“Policymakers should pay attention to downside risks and pre-emptively fine-tune policy to steady the pace of growth if needed.”

Last week’s flash PMI reading, which coincided with renewed signs of tightening in China’s financial markets, had contributed to a fall in global markets as investors fretted over the impact worldwide of a China slowdown.

However, many economists and experts say that Beijing will act if the economy loses traction too quickly even as it pushes towards more balanced and sustained economic growth.

China’s leaders have pledged to push reforms to unleash new growth drivers as the world’s second-largest economy loses steam, burdened by industrial overcapacity, piles of debt and soaring house prices.

That means reducing government intervention to allow market forces to have a bigger say in allocating resources, and promoting domestic consumption at the expense of investment and exports.

China’s annual economic growth slowed to 7.7 percent in the fourth quarter of 2013 from 7.8 percent in the previous quarter, putting full-year growth at 7.7 percent, slightly ahead of the government’s target of 7.5 percent.

While the economy narrowly missed expectations for full-year growth to fall to a 14-year low in 2013, some economists say a further cooldown will be inevitable this year as officials hunker down for difficult reforms.

Still, the majority view of China economists polled by Reuters remains that Beijing will manage to sustain economic growth broadly in line with both last year’s 7.5 percent growth target and the International Monetary Fund’s predictions.

Sources with top think-tanks have said the government likely will stick with the 7.5 percent target this year.

The PMI showed a reduced amount of export orders in January, indicating weak demand overseas, and an increase in inventories.

Source: Reuters “Final China HSBC PMI dips to six-month low in January as new orders weaken”


China Got Ukrainian Engine for Light Stealth Fighter with Super Undetectability


J-20 with big front wings

J-20 with big front wings

According to speculation by such media as Russian “Armed Forces Journal” and American and US “Wired” monthly, Ukraine will probably provide advanced AI222K-95F engine to enable PLA to have a light stealth fighter.

Due to the engine’s satisfactory ability to hide its infrared emission, it will enable China to have a light fighter with super undetectability. In addition, with that engine, the fighter jet can fly at high supersonic speed.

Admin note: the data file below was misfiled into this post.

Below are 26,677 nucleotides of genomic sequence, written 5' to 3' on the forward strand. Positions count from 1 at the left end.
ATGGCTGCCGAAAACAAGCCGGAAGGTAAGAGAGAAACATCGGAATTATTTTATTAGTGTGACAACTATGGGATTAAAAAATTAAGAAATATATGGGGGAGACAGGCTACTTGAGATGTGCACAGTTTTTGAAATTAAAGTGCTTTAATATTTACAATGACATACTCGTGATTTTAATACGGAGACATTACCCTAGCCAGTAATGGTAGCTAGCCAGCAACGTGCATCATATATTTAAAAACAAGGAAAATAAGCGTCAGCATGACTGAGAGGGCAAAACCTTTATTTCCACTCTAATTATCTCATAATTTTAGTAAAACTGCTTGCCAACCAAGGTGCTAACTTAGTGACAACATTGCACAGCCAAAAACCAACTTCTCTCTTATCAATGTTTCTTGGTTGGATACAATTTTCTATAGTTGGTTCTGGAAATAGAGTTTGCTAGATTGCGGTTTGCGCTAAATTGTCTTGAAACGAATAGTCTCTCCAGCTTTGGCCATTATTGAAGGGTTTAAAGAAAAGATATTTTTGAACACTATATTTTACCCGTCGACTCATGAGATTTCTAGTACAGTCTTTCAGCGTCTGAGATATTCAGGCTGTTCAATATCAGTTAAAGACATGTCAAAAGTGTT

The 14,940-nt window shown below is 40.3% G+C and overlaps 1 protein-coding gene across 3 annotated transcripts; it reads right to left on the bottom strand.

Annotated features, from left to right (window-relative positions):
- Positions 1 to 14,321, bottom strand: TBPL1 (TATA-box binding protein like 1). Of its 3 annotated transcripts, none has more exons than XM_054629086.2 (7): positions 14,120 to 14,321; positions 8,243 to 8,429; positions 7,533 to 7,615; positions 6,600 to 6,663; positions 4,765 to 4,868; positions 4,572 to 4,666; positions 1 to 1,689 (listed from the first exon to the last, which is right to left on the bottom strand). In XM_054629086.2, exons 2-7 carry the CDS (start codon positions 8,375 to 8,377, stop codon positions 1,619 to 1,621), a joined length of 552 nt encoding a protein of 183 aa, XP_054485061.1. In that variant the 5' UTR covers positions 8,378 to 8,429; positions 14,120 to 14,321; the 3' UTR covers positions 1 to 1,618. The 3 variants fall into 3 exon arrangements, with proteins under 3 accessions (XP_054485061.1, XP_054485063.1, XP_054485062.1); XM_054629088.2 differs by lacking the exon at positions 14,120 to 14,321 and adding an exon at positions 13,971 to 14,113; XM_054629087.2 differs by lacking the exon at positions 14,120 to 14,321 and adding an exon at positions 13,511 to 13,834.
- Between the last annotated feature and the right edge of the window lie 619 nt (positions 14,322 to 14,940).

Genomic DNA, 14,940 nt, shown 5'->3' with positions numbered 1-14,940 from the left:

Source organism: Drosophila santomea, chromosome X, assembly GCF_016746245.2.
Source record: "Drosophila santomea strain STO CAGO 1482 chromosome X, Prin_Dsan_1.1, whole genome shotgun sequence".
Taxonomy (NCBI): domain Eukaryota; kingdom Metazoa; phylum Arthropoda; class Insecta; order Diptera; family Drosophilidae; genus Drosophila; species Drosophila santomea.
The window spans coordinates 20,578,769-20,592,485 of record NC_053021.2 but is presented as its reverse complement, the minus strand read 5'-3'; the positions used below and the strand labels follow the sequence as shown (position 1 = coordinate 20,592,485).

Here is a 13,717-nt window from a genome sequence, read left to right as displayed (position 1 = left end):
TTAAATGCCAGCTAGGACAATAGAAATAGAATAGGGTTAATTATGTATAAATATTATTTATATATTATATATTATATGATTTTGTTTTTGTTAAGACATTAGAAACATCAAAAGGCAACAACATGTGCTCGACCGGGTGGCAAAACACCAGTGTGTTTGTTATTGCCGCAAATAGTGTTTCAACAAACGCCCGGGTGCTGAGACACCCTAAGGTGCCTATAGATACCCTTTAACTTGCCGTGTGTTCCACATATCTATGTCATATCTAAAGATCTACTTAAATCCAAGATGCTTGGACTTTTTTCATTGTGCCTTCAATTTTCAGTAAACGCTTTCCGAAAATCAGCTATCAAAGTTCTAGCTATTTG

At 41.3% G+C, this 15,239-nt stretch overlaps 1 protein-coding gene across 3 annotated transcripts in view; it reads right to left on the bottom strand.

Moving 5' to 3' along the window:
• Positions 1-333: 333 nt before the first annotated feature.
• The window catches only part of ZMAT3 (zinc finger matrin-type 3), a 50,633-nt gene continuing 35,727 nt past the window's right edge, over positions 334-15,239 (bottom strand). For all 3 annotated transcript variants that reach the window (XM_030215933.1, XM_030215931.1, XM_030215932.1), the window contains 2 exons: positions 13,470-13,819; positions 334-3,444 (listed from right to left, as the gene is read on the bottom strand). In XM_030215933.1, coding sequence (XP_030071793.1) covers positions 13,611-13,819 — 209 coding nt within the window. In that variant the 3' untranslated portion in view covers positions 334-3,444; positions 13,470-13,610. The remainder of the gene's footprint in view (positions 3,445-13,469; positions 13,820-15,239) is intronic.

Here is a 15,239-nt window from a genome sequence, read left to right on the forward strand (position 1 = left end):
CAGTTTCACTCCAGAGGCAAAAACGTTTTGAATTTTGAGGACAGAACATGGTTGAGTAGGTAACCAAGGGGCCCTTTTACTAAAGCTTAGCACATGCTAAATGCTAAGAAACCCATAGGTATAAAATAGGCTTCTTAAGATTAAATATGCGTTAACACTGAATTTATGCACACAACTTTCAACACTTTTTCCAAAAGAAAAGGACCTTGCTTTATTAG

As the J-31 already made public is perhaps merely an experimental model, with such an engine, China will really have a light stealth fighter jet comparable to US F-35 to supplement its heavy J-20 stealth fighter jet.

J-20, however, still lacks a powerful engine to provide it with satisfactory maneuverability. That is why it has such big front wings to improve its maneuverability.

Source: huanqiu.com “Exposure of the reason for the big size of the front wings of J-20: China may have fighter jet with ultimate superior undetectability” (summary by Chan Kai Yee based on the report in Chinese)


US Vice President Joe Biden Obviously Is Pro-Beijing and Lacks Trust in Abe


A Shinto priest leads Abe, center, at the Yasukuni shrine on Thursday. Agence France-Presse/Getty Images

A Shinto priest leads Abe, center, at the Yasukuni shrine on Thursday. Agence France-Presse/Getty Images

In my post yesterday “The Mystery of Abe’s Wonderful Advice to China: Build Trust between China and US” yesterday, I mentioned the trust built between the US and China by Biden’s visit to China in early December.

According to media report, on the first day of his visit, US Vice President Joe Biden was frustrated after his lengthy 5.5-hour meeting with Xi Jinping as Xi was not willing to budge in his attitude towards the East China Sea Air Defense Identification Zone (ADIZ). However, we saw on TV screen that Biden was beaming with smile when he met Chinese Premier Li Keqiang the next day.